I see it as being a good opportunity for smaller, non-franchise gyms especially. They could actually benefit by quietly encouraging their members to submit a price report, topping the rankings, and perhaps drawing in new customers as a result.

• Which are the main competitors or major players in this market segment?
For Linky, competition comes from the incumbent TinyURL while there are related ideas from and Adjix. GymPrices has no apparent competition in terms of fitness price comparison, but there are a couple of gym directories that rank well and have been around for some time, namely GoodGymGuide and GymLink.

• What is your operating environment (operating system) and what type of database you are using?

My sites are built on ColdFusion/MySQL.

• What's your thought on being an entrepreneur? How tough it is to start a venture in Australia?
I enjoy having an idea, building it and seeing if anyone uses it - it is low cost and low risk given that I can build these sites myself. My main challenge is losing interest and starting up the next idea before I finish the current one.
I imagine that a challenge both for myself and others would be that the population of Australia typically limits the potential customer base for any idea intended for Australians. Also, I have a gut feeling that we're not as community-oriented as the US where a lot of social/cooperative sites outside of the typical Facebook and MySpace gain a following. e.g., we don't have an equivalent to EveryBlock or Front Porch Forum, and no review sites have quite the following of Yelp or Zagat. The same goes for more highbrow or political sites (such as The Nation, Dailykos, etc.).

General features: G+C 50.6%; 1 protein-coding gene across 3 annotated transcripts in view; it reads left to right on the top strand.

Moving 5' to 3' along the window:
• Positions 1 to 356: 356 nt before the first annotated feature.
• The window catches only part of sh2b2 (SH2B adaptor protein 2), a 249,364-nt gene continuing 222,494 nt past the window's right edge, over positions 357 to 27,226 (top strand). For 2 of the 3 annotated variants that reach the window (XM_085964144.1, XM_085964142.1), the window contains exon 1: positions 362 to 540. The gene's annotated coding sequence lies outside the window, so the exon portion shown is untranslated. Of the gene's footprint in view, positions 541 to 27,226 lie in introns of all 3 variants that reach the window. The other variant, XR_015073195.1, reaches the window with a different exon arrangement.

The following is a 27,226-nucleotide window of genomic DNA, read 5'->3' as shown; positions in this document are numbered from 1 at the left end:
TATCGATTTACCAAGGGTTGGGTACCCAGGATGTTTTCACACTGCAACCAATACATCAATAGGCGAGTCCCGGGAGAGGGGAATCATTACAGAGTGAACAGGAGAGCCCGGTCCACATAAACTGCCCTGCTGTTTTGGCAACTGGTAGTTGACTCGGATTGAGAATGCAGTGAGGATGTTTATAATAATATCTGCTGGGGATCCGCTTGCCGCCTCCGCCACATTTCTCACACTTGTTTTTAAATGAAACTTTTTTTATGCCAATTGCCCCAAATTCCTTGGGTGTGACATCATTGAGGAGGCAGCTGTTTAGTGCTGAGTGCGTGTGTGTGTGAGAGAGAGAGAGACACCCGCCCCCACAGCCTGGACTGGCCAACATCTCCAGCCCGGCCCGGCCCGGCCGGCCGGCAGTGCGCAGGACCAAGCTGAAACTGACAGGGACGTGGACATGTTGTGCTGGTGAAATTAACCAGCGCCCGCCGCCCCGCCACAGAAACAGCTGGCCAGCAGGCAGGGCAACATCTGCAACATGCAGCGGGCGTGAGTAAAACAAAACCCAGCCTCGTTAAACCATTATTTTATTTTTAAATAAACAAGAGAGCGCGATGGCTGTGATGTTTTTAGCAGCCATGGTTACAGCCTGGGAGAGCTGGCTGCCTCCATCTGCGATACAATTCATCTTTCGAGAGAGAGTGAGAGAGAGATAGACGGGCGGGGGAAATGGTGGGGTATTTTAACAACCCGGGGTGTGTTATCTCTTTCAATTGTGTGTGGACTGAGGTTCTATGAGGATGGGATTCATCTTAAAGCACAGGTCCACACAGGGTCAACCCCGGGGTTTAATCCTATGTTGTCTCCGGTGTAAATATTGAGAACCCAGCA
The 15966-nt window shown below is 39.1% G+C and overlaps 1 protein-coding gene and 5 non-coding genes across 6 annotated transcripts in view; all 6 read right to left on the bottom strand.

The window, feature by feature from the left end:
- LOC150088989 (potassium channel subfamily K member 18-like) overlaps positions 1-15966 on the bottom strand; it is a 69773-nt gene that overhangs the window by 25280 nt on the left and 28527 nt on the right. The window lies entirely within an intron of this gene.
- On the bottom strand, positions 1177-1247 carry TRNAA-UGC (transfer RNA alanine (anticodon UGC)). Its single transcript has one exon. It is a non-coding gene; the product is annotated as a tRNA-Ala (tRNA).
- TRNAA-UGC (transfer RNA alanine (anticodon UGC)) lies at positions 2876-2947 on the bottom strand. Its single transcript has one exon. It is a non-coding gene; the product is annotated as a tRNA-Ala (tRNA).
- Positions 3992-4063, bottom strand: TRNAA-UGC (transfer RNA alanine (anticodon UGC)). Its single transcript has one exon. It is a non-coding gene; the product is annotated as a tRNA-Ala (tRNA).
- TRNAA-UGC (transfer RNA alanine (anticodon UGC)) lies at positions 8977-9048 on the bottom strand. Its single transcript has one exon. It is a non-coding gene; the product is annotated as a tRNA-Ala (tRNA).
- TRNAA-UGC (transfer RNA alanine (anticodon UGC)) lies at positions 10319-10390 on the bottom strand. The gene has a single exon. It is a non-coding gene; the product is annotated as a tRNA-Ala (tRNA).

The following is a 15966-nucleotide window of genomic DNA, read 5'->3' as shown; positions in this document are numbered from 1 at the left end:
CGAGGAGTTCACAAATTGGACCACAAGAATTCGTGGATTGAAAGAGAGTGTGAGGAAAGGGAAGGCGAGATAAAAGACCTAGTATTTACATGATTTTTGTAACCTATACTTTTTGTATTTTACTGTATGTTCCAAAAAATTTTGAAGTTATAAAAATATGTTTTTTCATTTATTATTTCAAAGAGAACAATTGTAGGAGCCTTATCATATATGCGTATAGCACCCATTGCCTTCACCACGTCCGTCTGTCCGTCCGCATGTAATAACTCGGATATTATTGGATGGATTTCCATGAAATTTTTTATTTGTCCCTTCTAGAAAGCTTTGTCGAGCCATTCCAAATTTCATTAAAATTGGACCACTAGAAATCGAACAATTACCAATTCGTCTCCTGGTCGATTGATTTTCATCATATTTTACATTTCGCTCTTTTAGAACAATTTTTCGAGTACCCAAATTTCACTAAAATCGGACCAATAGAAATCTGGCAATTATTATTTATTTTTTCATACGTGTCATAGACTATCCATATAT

With our small population, it's also hard to justify the content production that would go into some online media ideas. Beyond the established media and a site like Crikey, other efforts tend to be solo blogs or amateur ventures as a result.
As for being based here, but building an idea that can scale internationally, I think the risk is not having a feel for what will appeal to those in other countries. I also believe that many ideas are hamstrung by trying to cater for everyone immediately, rather than starting with a small location or niche and building from there. For example, unless you had an unlimited advertising budget, if you wanted to tackle Trading Post in online classifieds, you'd be far better off starting with a niche and taking a wedge approach, than by going up against them on all fronts.

• What do you think the government (federal and state) should do to improve the culture of innovation and the telecom industry?
It's cheap to register a business and domain and give it a shot online. One issue however is the cost of bandwidth in Australia - it must surely limit many great ideas from taking off locally. As a result, I host a number of my clients overseas abroad due to the superior value for money that is on offer.

• How often do you catch up with others trying similar things and where do you catch up? Do you have dedicated communities in your city?
Actually, never. I discuss things at the pub or trade emails with friends about ideas to get feedback on what might have legs and what's worth giving up on early.

• Do you have any advice for people who want to start their venture?
If you have the skills to do it yourself, don't die wondering. Give it a shot, but dip a toe in before you dive - no need to start off with expensive hosting, servers, a $20k corporate identity, etc. until you're more confident that your venture will take off. If you can't build things yourself, look to partner with someone who shares your vision and maybe work partly for equity - a level of ownership will encourage them to work harder.

Thanks, Isaac for sharing your thoughts with us. All the best for the future.

For coverage on other Australian startups, innovation, and tech trends, check this out and our coverage on interviews can be found here


Anonymous said…
Sorry to say, but the moment I see Adsense on the frontpage of a product website... I know the product itself isn't strong enough.